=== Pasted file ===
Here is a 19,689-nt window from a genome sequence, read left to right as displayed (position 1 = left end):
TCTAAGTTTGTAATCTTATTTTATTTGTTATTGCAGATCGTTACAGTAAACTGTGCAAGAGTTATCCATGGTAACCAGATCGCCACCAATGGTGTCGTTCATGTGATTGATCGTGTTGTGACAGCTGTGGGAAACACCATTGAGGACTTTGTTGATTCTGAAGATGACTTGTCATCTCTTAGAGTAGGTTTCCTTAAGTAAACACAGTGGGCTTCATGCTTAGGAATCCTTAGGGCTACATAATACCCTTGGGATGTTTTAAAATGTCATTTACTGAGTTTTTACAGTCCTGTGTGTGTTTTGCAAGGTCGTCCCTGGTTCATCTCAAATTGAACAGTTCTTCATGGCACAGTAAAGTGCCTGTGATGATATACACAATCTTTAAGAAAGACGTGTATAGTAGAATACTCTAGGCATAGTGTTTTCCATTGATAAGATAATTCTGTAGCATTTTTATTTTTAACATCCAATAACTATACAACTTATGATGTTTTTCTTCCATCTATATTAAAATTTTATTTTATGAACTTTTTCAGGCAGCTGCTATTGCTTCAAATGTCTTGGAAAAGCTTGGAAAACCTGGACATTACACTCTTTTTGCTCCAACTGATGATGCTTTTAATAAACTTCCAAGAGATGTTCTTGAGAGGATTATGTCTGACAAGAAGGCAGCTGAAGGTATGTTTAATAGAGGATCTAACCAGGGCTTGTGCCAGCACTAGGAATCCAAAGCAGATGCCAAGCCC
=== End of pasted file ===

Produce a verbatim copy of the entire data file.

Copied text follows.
Here is a 19,689-nt window from a genome sequence, read left to right as displayed (position 1 = left end):
TCTAAGTTTGTAATCTTATTTTATTTGTTATTGCAGATCGTTACAGTAAACTGTGCAAGAGTTATCCATGGTAACCAGATCGCCACCAATGGTGTCGTTCATGTGATTGATCGTGTTGTGACAGCTGTGGGAAACACCATTGAGGACTTTGTTGATTCTGAAGATGACTTGTCATCTCTTAGAGTAGGTTTCCTTAAGTAAACACAGTGGGCTTCATGCTTAGGAATCCTTAGGGCTACATAATACCCTTGGGATGTTTTAAAATGTCATTTACTGAGTTTTTACAGTCCTGTGTGTGTTTTGCAAGGTCGTCCCTGGTTCATCTCAAATTGAACAGTTCTTCATGGCACAGTAAAGTGCCTGTGATGATATACACAATCTTTAAGAAAGACGTGTATAGTAGAATACTCTAGGCATAGTGTTTTCCATTGATAAGATAATTCTGTAGCATTTTTATTTTTAACATCCAATAACTATACAACTTATGATGTTTTTCTTCCATCTATATTAAAATTTTATTTTATGAACTTTTTCAGGCAGCTGCTATTGCTTCAAATGTCTTGGAAAAGCTTGGAAAACCTGGACATTACACTCTTTTTGCTCCAACTGATGATGCTTTTAATAAACTTCCAAGAGATGTTCTTGAGAGGATTATGTCTGACAAGAAGGCAGCTGAAGGTATGTTTAATAGAGGATCTAACCAGGGCTTGTGCCAGCACTAGGAATCCAAAGCAGATGCCAAGCCC